NEW YORK -- Derek Jeter got a big hit, just as he did in Octobers past at the famed ballpark across the street. CC Sabathia joined in the postseason fun. Even Alex Rodriguez broke out of his playoff rut.
It was like old times in the first postseason game at the new Yankee Stadium, with New York beating these tired Minnesota Twins 7-2 on Wednesday night in the opener of their AL playoff series.
"It felt just like the old place," Jeter said. "We couldn't have drawn it up any better for us."
After Jeter's third-inning homer off loser Brian Duensing drew New York even at 2, Nick Swisher pulled a go-ahead double down the left-field line in the fourth that scored Robinson Cano from first as left fielder Delmon Young and shortstop Orlando Cabrera made a pair of poor throws.
Rodriguez had gone 0-for-29 in the postseason with runners on base dating to Game 4 of the 2004 AL Championship Series before chasing Duensing with an RBI single that made it 4-2 in the fifth.
From there the Yankees breezed to their first postseason win in exactly two years.
On a night with sustained winds blowing to right-center at 20 mph, with gusts up to 43 mph, Hideki Matsui followed with a two-run homer into Monument Park on left-hander Francisco Liriano's fourth pitch. The Yankees celebrated like kids, just as the Twins did when they beat the Detroit Tigers in an AL Central tiebreaker at the Metrodome on Tuesday night.
"Crazy. Nuts," Swisher said. "Everyone knows I'm a little hyper. Probably the hardest thing was keeping myself under control."
Rodriguez added another run-scoring single in the seventh against Jon Rauch following an error by first baseman Michael Cuddyer, with A-Rod's drive hitting halfway up the right-field wall. New York scored five runs with two outs.
"It definitely felt good," Rodriguez said. "There's no questions the numbers aren't good, but you've got to come out and play."
Wearing long sleeves on the blustery night, Sabathia got past a 22-pitch first inning and found a sharp cutter in his Yankees postseason debut.
"This is what you come here for," Sabathia said. "It was electric tonight."
Despite retiring the side in order just twice, Sabathia allowed one earned run and eight hits in 6 2/3 innings, striking out eight and walking none.
"He got nasty. He was deceiving," Minnesota's Denard Span said.
Sabathia, who twice got crossed up with catcher Jorge Posada, left with two on after 113 pitches. He tipped his cap to a ballpark record crowd of 49,464 that included actress Kate Hudson and rapper Jay-Z.
Jeter's home run had inspired the big lefty.
"The place got loud," Sabathia said. "Him starting out the game with a single and then tying the score up right back, it just made me want to go out there and get three quick outs."
Minnesota didn't arrive at its hotel until nearly 4 a.m. and appeared to lack the energy that propelled the Twins during a 17-4 finish. The Twins struck out 12 times.
"Guys are tired," AL batting champ Joe Mauer said before adding, "This isn't the time of year for that, to be worrying about that."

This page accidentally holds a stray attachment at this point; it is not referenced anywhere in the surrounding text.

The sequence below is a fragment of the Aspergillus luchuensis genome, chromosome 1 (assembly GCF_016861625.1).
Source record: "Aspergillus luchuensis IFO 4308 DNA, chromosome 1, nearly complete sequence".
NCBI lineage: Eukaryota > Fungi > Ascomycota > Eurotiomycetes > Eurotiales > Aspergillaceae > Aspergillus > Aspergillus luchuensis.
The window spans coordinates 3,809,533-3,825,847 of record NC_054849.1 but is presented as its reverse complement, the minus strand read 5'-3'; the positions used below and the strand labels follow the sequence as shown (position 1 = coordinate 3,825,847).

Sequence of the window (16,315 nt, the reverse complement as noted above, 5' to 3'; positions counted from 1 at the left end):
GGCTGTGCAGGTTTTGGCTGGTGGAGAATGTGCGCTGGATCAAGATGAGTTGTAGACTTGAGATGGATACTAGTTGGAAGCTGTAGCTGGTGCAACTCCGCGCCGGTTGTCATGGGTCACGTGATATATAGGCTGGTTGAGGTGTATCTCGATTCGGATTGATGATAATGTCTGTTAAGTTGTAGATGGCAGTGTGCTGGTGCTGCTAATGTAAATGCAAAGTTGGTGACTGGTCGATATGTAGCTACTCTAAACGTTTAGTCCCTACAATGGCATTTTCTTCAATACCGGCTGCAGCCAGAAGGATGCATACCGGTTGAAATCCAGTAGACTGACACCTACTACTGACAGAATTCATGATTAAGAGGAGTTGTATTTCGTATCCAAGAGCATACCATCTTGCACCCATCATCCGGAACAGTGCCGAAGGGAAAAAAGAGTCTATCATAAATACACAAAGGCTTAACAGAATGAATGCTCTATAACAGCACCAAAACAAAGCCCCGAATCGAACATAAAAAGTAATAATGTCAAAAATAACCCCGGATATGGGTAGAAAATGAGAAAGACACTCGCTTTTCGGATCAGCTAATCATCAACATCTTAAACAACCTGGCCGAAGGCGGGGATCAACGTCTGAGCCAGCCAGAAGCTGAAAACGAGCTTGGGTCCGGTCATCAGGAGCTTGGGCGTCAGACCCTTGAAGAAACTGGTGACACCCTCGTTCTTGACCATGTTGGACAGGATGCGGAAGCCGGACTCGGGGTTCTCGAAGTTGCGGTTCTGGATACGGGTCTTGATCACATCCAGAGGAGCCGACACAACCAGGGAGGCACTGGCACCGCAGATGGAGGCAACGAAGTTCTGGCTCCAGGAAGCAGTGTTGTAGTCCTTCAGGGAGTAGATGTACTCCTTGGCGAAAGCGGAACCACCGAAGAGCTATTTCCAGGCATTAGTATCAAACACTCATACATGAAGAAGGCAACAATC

After a day off, the series resumes Friday night, when A.J. Burnett pitches for the Yankees against Nick Blackburn. New York will be trying to get off to its first 2-0 postseason start since 1999 against the Texas Rangers.
"We all need to go home, get a good night's rest," said Twins pitcher Carl Pavano, who will start Game 3. "We're going to be a little fresher, I'm sure, on Friday."
Minnesota took a 2-0 lead in the third when Cabrera singled with two outs, Mauer doubled, Cuddyer hit an RBI single and Posada crossed up with Sabathia and allowed a run-scoring passed ball.
Casey Stengel hit the first postseason home run across the street at original Yankee Stadium, an inside-the-parker that gave the New York Giants a 5-4 win in the 1923 World Series opener.
Jeter tied the score with a drive about 10 feet fair down the left-field line. With his 18th postseason home run, he tied Yankees stars Mickey Mantle and Reggie Jackson for third on the career list behind Manny Ramirez (28) and Bernie Williams (22), another former New York star
"You get a two-run lead quick, and as soon as you go back out, it's a 2-2 ballgame with a homer," Twins manager Ron Gardenhire said. "That's a little deflating."
The captain was on base four times with two hits and two walks and scored three runs.
"It's pretty fitting what he did tonight," said Yankees manager Joe Girardi, managing his first postseason game since replacing Joe Torre two years ago. "That's Derek Jeter at this time of the year."
A left-hander who pitched for the U.S. in the Olympics last year, Duensing had never even been to New York before and made just nine starts during his rookie season.
"I wish that we could go hire a right-hander to come in and eat them all up," Gardenhire said. "But we have a few left-handers that have to pitch. That's just the way it is."
Duensing gave up five runs and seven hits in 4 2/3 innings.
"The crowd was into it. An unbelievable atmosphere," Duensing said. "Just wished it would have turned out a little better."
Matsui has seven postseason homers. He hit 13 off left-handers during the regular season, tied for big league lead among left-handed batters. ... Phil Hughes followed Sabathia and struck out Cabrera in a 10-pitch at-bat. Mariano Rivera, New York's fourth reliever, struck out two in the ninth.